I remember hating it the first time I laid eyes on it. I played it in the arcades maybe 10 or so times and feared that this is what computer games would become. Few have ever gone to the extreme that Dragon's Lair did, but its influence still weighs heavily on the whole industry.

I guess the princess was still pretty hot, though.

As others mentioned, one of the real killers of this game was hardware failure. In the 80's, if you found a Dragon's Lair machine, it was probably out of order. To cope with the crushing trial and error problems these games introduced, later manifestations put all the moves onscreen as hints. Super Don Quixote would superimpose the correct action to take in every scene; you just had to follow its lead. It still was crushingly hard.

I was reminded of these games too when I heard the gushing reviews of Heavy Rain. Is there really a difference beyond the modern controls/graphics? Aren't they all essentially one long QTE?

I miss classical animation.

That last line is an awesome throwback.
I miss hearing The Logdriver's Waltz. I would SO get that as a laserdisc game. ^_^
Awesome article, fellow nostalgic Canuck.

You wonder whether the hyperbolic claims about the industry changing nature of Dragon's Lair were directed more at the hardware or the idea of melding game and film. If it were the hardware it's obvious that their claims were dead wrong, though the laserdisc's spiritual successor, cd-rom, was they lynchpin of change form the 16 to 32 bit eras.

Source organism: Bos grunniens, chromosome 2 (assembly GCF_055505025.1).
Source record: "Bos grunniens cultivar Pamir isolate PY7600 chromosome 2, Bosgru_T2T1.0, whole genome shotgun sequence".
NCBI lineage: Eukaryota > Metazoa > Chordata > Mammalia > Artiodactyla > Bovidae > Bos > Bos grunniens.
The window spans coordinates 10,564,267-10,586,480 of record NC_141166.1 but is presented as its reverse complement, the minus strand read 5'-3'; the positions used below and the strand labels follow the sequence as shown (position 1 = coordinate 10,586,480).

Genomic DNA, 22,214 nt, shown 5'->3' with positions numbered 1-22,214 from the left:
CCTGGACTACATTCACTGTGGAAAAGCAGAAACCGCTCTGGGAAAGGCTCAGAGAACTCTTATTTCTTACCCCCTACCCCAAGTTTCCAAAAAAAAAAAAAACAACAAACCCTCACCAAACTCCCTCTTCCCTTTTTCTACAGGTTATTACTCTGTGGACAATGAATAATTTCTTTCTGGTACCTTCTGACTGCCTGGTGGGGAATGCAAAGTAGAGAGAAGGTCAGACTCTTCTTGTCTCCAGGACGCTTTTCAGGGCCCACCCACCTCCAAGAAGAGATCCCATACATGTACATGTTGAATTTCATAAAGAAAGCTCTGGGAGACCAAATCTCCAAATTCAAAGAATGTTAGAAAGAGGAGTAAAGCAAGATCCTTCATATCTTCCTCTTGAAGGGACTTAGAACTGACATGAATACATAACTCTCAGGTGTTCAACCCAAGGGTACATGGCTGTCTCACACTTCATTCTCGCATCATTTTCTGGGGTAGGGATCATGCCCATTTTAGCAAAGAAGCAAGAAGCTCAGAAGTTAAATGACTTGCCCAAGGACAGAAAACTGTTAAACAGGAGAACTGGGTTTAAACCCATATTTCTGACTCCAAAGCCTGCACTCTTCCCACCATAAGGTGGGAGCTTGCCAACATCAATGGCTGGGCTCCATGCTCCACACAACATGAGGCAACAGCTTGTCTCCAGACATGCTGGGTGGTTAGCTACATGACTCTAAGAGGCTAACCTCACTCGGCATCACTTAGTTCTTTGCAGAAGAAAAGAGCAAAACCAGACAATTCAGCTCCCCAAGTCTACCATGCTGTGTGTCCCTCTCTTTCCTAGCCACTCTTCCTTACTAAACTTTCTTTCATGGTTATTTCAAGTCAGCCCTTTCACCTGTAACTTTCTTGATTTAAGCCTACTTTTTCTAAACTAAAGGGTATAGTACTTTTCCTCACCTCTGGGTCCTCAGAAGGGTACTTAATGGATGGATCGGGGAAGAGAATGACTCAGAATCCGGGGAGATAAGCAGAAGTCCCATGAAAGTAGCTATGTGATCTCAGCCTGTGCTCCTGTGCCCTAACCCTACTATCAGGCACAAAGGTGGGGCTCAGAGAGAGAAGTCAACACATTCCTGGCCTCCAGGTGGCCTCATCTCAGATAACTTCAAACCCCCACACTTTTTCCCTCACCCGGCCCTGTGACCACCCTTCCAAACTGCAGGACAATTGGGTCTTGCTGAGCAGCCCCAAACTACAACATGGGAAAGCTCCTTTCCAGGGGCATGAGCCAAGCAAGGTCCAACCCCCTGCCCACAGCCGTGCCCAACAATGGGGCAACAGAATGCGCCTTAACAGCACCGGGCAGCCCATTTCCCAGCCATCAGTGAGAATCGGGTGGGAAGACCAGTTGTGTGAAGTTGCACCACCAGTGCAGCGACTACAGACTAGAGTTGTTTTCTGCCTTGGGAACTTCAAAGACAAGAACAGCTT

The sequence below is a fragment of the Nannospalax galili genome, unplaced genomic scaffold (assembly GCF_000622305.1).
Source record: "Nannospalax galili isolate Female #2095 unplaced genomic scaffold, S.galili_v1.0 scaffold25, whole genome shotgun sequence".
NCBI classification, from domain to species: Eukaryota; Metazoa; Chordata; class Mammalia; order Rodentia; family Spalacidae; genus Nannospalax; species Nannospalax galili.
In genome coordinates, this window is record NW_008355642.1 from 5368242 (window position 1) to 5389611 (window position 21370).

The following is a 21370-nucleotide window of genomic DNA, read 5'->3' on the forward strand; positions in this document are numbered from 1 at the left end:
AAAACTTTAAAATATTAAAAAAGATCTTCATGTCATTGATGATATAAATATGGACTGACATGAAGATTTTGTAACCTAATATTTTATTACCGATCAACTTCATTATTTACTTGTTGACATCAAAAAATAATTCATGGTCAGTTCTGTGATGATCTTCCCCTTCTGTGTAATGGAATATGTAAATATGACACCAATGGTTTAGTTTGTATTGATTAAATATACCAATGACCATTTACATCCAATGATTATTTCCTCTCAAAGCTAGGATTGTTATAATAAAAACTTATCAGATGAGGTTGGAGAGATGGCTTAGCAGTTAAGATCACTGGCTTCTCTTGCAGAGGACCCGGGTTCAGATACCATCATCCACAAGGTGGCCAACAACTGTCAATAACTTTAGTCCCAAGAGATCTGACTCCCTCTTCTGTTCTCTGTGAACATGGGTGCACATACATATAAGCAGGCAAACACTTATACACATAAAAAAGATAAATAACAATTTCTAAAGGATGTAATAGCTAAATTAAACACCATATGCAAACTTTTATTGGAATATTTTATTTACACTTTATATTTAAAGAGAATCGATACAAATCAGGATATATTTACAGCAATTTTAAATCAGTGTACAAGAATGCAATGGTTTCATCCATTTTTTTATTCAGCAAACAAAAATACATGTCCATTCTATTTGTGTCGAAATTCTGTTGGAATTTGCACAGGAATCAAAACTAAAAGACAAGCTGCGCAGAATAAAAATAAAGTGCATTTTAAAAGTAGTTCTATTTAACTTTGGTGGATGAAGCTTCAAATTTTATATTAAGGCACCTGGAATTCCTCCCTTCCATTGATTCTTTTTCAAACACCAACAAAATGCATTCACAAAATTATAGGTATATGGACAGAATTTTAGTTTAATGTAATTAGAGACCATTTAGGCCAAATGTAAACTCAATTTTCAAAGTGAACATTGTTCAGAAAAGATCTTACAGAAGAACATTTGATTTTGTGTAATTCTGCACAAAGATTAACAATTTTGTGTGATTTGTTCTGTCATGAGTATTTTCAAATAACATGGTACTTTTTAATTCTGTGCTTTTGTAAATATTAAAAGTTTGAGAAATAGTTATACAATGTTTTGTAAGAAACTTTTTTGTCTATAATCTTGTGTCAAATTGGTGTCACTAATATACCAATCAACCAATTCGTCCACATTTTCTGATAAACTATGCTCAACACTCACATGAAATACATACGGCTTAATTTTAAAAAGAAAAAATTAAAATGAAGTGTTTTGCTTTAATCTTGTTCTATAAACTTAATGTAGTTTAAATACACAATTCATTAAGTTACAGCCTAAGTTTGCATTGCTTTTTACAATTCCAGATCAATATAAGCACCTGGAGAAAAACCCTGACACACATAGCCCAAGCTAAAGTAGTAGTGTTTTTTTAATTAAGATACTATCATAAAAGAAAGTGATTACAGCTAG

But was the idea of melding game and film so off base? Sure that sinister euphemism for mindless button pressing we call quicktime events is considered the most vulgar form of "cinematic gaming", but the idea itself is played out in nearly every game released. Whether it's cut scenes, dynamic camera angles, voice acting, or the tension created by atmospheric music, Bluth's vision is re-iterated in everything from Heavy Rain to Super Mario Galaxy. We may disagree on what uses of "cinematic" techniques are successful in games and what aren't, or whether Dragon's Lair itself should even be honored as a trend-setter. But there's no arguing the fact that Bluth and company were one of the first - if not the first - to attempt to make that vision a reality.

KTPrymus:
You wonder whether the hyperbolic claims about the industry changing nature of Dragon's Lair were directed more at the hardware or the idea of melding game and film. If it were the hardware it's obvious that their claims were dead wrong, though the laserdisc's spiritual successor, cd-rom, was they lynchpin of change form the 16 to 32 bit eras.